Wednesday, 2 November 2016

'Queen of Katwe' Review

When you think of sports movies, you think of inspiring, uplifting stories as one struggles to overcome the odds. Chess isn't exactly what comes to your mind when you would think about sports adaptable for the big screen. However, 'Queen of Katwe' shows that it can work, matching others with its great story.

Living in the poor area of Katwe, Uganda, a young girl named Phiona (Madina Nalwanga) and her family struggle in the slums. One day, she meets Robert Katende (David Oyelowo), a generous man who teaches poor children how to play chess. Phiona soon becomes invested in the game and under Katende's tuition, she becomes his top student winning local tournaments. The opportunity to compete all over the world gives Phiona a chance to create a better life for her and her family.

As with many sports movies, the film follows the same story and even contains some of the basic plot lines. However, this is fine if they are done well and are effective. We see sports movies where someone rises from a poor area with all odds seeming against them. This is improved on drastically in this film as the situation in Katwe is a lot more deprived than even the most deprive areas in more developed countries. The terrible housing, lack of food and no schooling for children are only a few problems that Phiona and her family face as we see them really struggle. The film is set from the late 00's to the start of the current decade, showing that these conditions exist even today. This seems very realistic as we all know that many suffer in these conditions, which draws sympathy immediately from the audience.

Despite these situations that the children find themselves in, the kids don't struggle to find enjoyment out of the littlest things. This is the only way of life that they know which is equally as heartbreaking. The film even uses the children reacting to things we take for granted for effective use. A scene is set up to show the children sleeping overnight at one of the chess tournaments which shows them all together on the floor, possibly showing the togetherness that the group has. However, the film shows that none of them has the luxury item of a bed, so just simply did not know what it was used for. A fairly powerful yet subtle use of showing these kids obliviousness to what is a standard household item to a lot of us.

'Queen of Katwe' uses a lot of African and African-American actors in the movie that really helps create the feeling of the areas. This shouldn't even be a surprise but in this day in age, you still struggle to find films that have genuine actors from the locations they are set in. It's good to see that Disney took the time to actually make this right as it improves the film drastically. Madina Nalwanga plays the lead character Phiona in what his her first feature film. Nalwanga feels a bit green at times throughout the film but for her debut, she did a fairly good job. Lupita Nyong'o is the star of the film as Phiona's strict mother who looks to provide for her kids. Nyong'o is fantastic showing great range as she faces tough dilemmas. She, of course, wants the best for her kids but also needs them to help provide for each other. Nyong'o captured this incredibly well with a great performance.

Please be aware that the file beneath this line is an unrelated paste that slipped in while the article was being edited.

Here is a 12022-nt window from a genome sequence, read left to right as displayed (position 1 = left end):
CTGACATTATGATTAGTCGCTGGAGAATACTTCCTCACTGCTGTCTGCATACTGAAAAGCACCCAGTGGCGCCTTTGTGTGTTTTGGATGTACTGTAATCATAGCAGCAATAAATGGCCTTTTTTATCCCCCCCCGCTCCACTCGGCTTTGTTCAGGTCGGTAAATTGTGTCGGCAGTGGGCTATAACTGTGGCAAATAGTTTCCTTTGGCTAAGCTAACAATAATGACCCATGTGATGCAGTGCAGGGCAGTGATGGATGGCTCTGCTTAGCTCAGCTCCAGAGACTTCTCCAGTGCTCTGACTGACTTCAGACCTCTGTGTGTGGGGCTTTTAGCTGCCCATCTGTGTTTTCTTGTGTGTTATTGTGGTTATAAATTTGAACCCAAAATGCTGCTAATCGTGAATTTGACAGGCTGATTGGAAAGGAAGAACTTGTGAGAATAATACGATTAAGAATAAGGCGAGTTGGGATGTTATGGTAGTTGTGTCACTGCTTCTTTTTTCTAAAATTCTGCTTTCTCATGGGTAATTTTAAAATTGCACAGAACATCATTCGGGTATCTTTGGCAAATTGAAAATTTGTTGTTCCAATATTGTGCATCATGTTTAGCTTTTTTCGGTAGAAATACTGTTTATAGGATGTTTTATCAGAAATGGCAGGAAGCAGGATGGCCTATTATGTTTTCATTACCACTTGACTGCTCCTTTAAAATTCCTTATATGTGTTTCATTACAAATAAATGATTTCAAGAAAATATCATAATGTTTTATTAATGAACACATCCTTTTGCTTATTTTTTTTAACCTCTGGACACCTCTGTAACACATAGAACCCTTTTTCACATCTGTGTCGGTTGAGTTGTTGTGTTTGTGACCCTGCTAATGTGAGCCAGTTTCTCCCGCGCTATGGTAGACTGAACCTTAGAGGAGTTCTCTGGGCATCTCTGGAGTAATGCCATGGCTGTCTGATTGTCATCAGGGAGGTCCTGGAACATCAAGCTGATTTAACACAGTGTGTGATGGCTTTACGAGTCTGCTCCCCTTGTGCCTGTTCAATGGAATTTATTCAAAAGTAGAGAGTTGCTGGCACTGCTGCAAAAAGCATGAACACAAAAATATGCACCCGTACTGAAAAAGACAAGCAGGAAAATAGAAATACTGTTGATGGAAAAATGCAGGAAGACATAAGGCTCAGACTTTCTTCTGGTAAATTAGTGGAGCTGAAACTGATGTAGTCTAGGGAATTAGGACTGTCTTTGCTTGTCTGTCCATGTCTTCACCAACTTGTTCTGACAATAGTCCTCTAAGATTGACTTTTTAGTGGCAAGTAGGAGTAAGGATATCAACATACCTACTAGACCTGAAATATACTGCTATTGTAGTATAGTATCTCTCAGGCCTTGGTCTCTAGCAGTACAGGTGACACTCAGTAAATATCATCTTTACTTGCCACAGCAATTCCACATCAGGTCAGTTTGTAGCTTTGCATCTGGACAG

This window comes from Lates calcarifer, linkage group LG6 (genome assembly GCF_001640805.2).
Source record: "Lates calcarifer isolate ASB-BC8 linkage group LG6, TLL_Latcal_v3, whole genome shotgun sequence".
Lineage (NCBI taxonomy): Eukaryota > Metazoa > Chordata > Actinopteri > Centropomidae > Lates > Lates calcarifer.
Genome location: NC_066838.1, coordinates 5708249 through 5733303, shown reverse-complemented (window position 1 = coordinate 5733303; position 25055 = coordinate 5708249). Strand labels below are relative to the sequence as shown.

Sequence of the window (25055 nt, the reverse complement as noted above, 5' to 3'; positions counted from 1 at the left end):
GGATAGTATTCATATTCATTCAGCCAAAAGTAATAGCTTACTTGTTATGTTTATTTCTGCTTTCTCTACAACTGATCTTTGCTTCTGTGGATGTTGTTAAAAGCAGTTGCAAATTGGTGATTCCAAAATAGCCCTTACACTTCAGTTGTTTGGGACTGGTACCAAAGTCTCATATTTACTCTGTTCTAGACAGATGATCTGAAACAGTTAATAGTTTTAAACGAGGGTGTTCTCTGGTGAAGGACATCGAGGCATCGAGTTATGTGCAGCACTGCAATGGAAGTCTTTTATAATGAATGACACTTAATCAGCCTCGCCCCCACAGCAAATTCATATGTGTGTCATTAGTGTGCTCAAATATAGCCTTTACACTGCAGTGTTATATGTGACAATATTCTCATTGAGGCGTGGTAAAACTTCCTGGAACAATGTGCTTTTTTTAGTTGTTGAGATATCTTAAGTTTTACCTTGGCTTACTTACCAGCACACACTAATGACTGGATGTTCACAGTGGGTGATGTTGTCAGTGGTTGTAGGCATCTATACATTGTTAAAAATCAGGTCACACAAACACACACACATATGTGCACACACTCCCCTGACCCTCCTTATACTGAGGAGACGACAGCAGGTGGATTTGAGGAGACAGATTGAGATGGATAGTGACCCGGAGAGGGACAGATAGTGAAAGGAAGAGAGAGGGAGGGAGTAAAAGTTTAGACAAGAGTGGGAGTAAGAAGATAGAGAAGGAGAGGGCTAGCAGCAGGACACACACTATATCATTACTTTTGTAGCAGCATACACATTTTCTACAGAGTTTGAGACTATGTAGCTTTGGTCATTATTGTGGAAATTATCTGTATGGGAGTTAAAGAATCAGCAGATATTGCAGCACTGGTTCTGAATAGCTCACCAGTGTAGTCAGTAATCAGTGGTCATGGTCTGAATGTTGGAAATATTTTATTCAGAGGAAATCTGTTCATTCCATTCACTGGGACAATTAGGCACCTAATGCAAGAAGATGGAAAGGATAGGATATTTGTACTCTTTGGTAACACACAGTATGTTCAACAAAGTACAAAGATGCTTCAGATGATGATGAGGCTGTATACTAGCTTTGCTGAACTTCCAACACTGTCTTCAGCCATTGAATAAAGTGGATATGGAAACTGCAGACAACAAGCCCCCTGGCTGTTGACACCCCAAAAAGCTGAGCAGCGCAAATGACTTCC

David Oyelowo plays Robert Katende in what is one of the most likeable characters that you will see on the big screen this year. Oyelowo also shows his class as the unselfish Katende who just wants to improve the lives of the people in Katwe. His story is an intriguing one as he also faces dilemmas between him helping these kids and his personal life. Oyelowo brings the feeling that Katende really cares for these children in a touching performance, showing a good message that you should always look to help others.

This is very much so a different approach to a sports movie, as it is much more story based which much less action of the actual game. The film does a good job at creating the story around chess, but ultimately, the game itself isn't that interesting. Usually, in a sports movie, the finale has a dramatic ending with the final match packing a punch. Due to it being chess, you lose a lot of the drama and it doesn't really deliver that much. Luckily, the film doesn't rely on this much as the struggle of Phiona and her family does more than satisfy.

One main problem that the film has is that it seems to drag on a bit. There are a couple of events added to the story that does not need to be. It seemed in the last third that they were prolonging the film just to get it to be two hours long. If the film cut some of this out, it still would've been equally as effective. However, too many subplots are added and it ultimately hurts the movie. You end up waiting for the uplifting ending but it just seems to drag. The film seems to try and make it more dramatic, but with the subject matter and main story, it already did enough to create an uplifting story. More is less and that was the case, particularly with this film.

Overall, 'Queen of Katwe' is a good, uplifting story that you may not be used to. Nyong'o and Oyelowo both do great jobs that elevate the film. However, there seems to be too much added to the film which causes it to drag at times. A film worth seeing that will impact in some way.

Final Verdict = 

So have you seen 'Queen of Katwe'? If so, what did you think of the movie? I hope that this review was useful for if you were planning on seeing the movie! Once again, thank you for taking the time to read my review, it is much appreciated!

By Angus McGregor